“Hello my son Patrick is a verified member of NCSA and he is getting some coaches e-mailing him and also looking at him at his school! I worry because he is not shy on a daily basis, but I keep encouraging him to call the coaches and he freezes. He has e-mailed back but nothing concrete is happening! Any suggestions?” Thank-you Nancy
It is rarely easy for a high school student-athlete to communicate effectively with an adult – I am sure the parents reading this can attest to that. It becomes even more difficult when that adult happens to be a college coach and the student-athlete is nervous. Making matters even worse is that communicating with a college coach is a critical part of the relationship building process for a student-athlete. So, what can an athlete do? What can a parent do to help their athlete?
Here are two steps that will help:
1) Start early. It might sound cliché, but the earlier an athlete begins to work on their communication skills with a college coach, the better they will be. The first step is to understand what might take place during a conversation with the coach. Mostly, the discussion will involve questions from the college coach and an opportunity for the recruit to ask their own questions. Recruits can get a list of questions they might receive from a college coach here. Preparing answers ahead of time might alleviate some of the nerves. (Try to avoid sounding scripted though!) Also, recruits should prepare a list of at least 15-20 questions that they can ask a college coach. Having a list of well thought out questions that cannot easily be found on the school’s website will go a long way towards impressing a coach. Here is a link to an article about one recruit who is asking 50 questions to each coach interested. Remember, athletes are allowed to call a college coach at any time – even as early as freshmen year. Take advantage and start early!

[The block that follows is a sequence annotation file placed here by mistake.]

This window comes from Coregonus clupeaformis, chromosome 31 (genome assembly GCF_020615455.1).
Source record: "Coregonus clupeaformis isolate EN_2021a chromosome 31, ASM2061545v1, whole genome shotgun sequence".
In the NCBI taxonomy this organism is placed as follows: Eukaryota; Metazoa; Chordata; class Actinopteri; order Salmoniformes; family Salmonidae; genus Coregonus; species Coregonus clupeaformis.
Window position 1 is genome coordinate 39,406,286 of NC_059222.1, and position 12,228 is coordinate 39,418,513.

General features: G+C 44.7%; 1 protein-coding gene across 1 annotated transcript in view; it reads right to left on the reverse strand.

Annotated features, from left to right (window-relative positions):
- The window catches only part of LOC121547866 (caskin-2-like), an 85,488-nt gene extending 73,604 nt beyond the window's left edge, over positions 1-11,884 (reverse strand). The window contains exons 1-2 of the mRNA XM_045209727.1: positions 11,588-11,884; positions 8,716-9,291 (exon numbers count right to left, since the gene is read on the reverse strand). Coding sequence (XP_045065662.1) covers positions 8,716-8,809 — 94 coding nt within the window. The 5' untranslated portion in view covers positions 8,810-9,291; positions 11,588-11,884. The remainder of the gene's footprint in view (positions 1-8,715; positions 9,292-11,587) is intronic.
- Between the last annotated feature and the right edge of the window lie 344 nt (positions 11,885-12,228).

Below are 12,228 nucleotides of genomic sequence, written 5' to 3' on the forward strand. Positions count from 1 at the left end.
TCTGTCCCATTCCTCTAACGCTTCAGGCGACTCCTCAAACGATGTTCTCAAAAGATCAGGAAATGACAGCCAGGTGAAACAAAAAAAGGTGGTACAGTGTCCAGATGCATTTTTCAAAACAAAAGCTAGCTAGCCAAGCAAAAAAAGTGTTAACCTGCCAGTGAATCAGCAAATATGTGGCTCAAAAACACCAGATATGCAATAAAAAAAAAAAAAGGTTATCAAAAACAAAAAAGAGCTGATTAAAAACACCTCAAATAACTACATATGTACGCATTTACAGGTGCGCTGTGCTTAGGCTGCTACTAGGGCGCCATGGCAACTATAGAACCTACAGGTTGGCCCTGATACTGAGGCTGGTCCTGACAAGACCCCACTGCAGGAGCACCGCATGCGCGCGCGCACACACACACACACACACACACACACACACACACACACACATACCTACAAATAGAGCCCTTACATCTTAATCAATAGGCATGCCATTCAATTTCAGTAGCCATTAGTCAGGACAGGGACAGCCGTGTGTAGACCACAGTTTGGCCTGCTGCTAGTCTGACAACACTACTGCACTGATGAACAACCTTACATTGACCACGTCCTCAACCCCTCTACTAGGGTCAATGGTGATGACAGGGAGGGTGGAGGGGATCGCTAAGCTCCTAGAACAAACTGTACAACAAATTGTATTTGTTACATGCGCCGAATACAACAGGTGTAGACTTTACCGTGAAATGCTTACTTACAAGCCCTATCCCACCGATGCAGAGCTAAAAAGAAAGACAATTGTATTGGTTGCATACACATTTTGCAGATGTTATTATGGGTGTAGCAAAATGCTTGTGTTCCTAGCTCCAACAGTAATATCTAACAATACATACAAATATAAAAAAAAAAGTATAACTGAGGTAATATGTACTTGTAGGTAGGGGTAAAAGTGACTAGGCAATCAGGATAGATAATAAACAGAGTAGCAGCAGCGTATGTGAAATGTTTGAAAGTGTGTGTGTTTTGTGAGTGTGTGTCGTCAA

2) Practice. Again, this advice might not be groundbreaking, but it WILL help. How can you practice? Two ways:
Mock Phone Calls with Parents – Parents should play the role of the college coach and actually go through a fake phone call. Parents can use the questions here and conduct a mock phone call with your athletes. You can even do this on your cell phone if you really want to replicate the situation. I would recommend throwing a “curve ball” or two at your athlete to see how they think on their feet and react. Also, make sure you ask your athlete asks you questions and provide answers as though you are a college coach. Pay attention to their introduction and closing to give some advice about making sure it is mature and effective.
Real Phone Calls with College Coaches – As we mentioned above, recruits can all a coach WHENEVER they want…so try it out. Pick a college close to home, preferably a DIII school since they are not restricted as to when they can talk with recruits on the phone – and give it a whirl. It does not have to be a coach at your dream school which should help limit the anxiety. If you call them at an early age, they most likely are not going to cross you off their list and might even been so impressed that they ADD you to their recruiting board. However, if you wait until you are a senior, it could be too late.
Recruits are always being evaluated by a college coach – even during a simple phone call. If a coach is talking to two athletes with similar athletic and academic ability, a phone call could make a big difference. Who is going to leave a better impression: The recruit who starts practicing college coach phone calls freshmen and sophomore year or the one who waits until second semester senior year to even think about it? Start early and practice. Simple, yet effective.